I think I have finally cracked a particularly difficult technological stumbling block in my teaching this year: Moving most student work submissions to a worthwhile online format. I’ve tried doing this in several different flavors for pretty much every year that I have taught, but I never really felt like I had a good system that organically worked with my process. This year, I think I have finally nailed it (in AP Bio, at least), and it’s almost entirely the result of building a class blog.
Obviously, what works for me may very well not work for you. I tried having students blog before. A few years back, I gave every AP Biology student an edublog and made them use it for a while, but it fast got too cumbersome. The major issue was that having 20+ students with 20+ webspaces just seemed too inefficient for the purpose of actually interfacing with the students. I was the only visitor to their blogs, and they never really interacted with each other. Each student blog was an electronic island floating on the inter-sea. Not great. So, I silently killed the idea and went back to the old way of doing things.
I’m not sure exactly when the inspiration came along this past spring, but I suddenly realized that the reason that my blogging experiment had not worked was because I was doing it wrong: Rather than having students run their own, individual blogs, the best way to do this thing was to put all students into the same space and make them all contributors to the same blog. One place, with 18 smiling contributors, and 1 master-editor administrator with his hand on the tiller. So it was that in early June, Bioblog was born (an aside—the modern Wordpress back-end is a well-oiled and super user-friendly machine for folks of even a remotely web-literate constitution).
I have to say that if I had to pick a great idea for this year, I would have to put my SBG grading scheme for Honors Chemistry in the octagon with Bioblog, and let them fight it out. Frankly, I don’t know who would win. The greatest thing about Bioblog is the fact that it provides students a super clean, completely modern web magazine format for them to use to publish their work for the entire internet to view. I don’t suggest that my web-design skills are incredible, but I do think they are functional. Things look pretty good to me when I click on the site. Someone on twitter quoted Alan November the other day in saying that if you want students to do authentic work, make them publish. I think there’s tremendous virtue in that. Knowing that the work they are doing is going wide really forces students to take a bit more pride in what they are turning in, to say nothing of the fact that it is training them for the modern life in a way that nothing else that I can do for them will.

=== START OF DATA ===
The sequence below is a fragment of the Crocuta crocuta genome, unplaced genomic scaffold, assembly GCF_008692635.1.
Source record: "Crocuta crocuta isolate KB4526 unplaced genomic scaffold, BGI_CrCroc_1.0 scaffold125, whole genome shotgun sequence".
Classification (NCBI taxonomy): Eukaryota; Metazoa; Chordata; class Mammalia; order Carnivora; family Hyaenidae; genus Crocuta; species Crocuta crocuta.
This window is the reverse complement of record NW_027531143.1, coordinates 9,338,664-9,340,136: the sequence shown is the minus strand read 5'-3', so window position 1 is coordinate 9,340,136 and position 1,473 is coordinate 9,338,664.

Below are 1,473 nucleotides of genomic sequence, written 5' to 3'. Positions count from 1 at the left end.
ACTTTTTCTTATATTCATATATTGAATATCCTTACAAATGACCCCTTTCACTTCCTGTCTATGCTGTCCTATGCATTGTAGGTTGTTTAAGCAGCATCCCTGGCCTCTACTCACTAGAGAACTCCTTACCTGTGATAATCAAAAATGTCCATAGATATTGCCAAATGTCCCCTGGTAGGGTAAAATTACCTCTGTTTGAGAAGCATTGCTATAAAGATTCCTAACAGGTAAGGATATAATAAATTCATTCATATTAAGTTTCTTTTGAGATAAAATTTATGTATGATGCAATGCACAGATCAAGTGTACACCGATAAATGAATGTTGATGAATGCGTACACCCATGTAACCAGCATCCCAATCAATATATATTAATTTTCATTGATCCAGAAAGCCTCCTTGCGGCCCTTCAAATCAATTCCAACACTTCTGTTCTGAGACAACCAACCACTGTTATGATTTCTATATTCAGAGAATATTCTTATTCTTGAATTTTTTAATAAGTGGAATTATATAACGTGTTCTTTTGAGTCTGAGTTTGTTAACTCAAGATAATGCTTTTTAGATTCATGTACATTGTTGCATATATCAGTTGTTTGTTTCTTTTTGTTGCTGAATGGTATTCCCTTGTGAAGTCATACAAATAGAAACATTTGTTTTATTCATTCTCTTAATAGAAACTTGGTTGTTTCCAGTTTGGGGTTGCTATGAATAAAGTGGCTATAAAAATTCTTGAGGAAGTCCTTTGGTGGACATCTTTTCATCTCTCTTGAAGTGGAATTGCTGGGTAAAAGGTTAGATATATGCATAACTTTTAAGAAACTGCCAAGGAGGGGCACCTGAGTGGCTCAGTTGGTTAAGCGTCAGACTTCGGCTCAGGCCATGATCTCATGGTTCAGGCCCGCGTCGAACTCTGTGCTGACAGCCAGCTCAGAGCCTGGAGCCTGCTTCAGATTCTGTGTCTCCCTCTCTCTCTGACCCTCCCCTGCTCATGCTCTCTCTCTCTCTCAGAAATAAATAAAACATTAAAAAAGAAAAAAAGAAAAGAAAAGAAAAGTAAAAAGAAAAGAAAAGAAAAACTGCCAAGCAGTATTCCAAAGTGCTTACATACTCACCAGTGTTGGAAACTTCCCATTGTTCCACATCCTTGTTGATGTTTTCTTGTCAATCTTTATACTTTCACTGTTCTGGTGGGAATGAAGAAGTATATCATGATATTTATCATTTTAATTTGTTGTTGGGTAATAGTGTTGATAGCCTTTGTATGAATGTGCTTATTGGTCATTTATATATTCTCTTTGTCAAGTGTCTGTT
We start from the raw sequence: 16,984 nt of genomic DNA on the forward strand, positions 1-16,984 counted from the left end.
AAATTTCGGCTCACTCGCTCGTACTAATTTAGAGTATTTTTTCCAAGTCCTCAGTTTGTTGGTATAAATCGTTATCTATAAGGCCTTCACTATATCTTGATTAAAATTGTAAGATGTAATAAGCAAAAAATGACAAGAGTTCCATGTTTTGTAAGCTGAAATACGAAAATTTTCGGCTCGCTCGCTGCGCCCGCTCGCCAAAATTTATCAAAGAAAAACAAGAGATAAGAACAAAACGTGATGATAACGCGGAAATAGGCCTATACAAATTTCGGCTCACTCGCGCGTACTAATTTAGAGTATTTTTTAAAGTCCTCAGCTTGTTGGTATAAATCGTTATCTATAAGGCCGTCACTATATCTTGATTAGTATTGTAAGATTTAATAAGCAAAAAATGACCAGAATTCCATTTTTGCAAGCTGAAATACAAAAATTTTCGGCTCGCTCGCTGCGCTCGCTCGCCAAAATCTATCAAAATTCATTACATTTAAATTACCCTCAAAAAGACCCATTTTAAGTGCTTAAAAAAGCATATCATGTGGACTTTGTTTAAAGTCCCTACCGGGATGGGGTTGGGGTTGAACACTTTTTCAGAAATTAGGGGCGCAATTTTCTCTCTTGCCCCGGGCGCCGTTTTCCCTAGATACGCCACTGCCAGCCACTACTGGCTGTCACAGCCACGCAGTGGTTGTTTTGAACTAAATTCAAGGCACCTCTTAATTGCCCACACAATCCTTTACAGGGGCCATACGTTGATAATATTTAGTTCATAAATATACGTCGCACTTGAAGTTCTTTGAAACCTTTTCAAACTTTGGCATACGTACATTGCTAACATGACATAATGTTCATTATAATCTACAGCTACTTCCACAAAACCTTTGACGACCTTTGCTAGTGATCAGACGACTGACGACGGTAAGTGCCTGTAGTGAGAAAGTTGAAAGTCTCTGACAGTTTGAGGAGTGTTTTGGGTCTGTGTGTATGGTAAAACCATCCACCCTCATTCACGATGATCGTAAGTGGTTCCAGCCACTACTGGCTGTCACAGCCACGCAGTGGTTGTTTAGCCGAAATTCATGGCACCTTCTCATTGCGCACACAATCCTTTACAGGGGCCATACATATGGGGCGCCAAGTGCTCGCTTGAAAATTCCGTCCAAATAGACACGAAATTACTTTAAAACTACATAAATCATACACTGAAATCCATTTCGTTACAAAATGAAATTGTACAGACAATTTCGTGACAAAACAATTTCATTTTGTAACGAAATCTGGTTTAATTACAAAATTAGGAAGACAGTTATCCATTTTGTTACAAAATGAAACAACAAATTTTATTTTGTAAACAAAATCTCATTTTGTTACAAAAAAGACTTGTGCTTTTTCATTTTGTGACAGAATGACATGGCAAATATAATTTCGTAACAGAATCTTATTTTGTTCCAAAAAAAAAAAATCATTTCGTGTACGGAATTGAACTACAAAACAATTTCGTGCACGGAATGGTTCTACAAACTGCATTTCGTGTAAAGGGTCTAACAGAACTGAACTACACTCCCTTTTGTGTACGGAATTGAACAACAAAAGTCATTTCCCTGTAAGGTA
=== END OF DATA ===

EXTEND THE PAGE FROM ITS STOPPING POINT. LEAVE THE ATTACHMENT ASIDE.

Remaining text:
I like to run a lot of projects in AP Bio. Since moving to the blog, it has quickly become apparent that they are all going to live in this space. I’m keeping a running list of assignments for students. I love the fact that I can reward them for generating awesome work and communicating with their colleagues and the larger biology world. All I had to do was frame it out and give a push and they do the rest. This week, we figured out how to post their lab reports (create them in google docs, make them publicly viewable, post the link—and let’s not forget to give me editor access so I can comment and grade).
I’m a pretty tech-fluent guy, but I’ve always felt like the major aspect of my student-side tech was giving students an authentic place for them to create and share the work that they do. That problem seems to be past now, and I can’t tell you how good it feels to be doing something so much fun with a group of students who seem eager to take it all in stride. Stop over some time and tell them what a great job they are doing.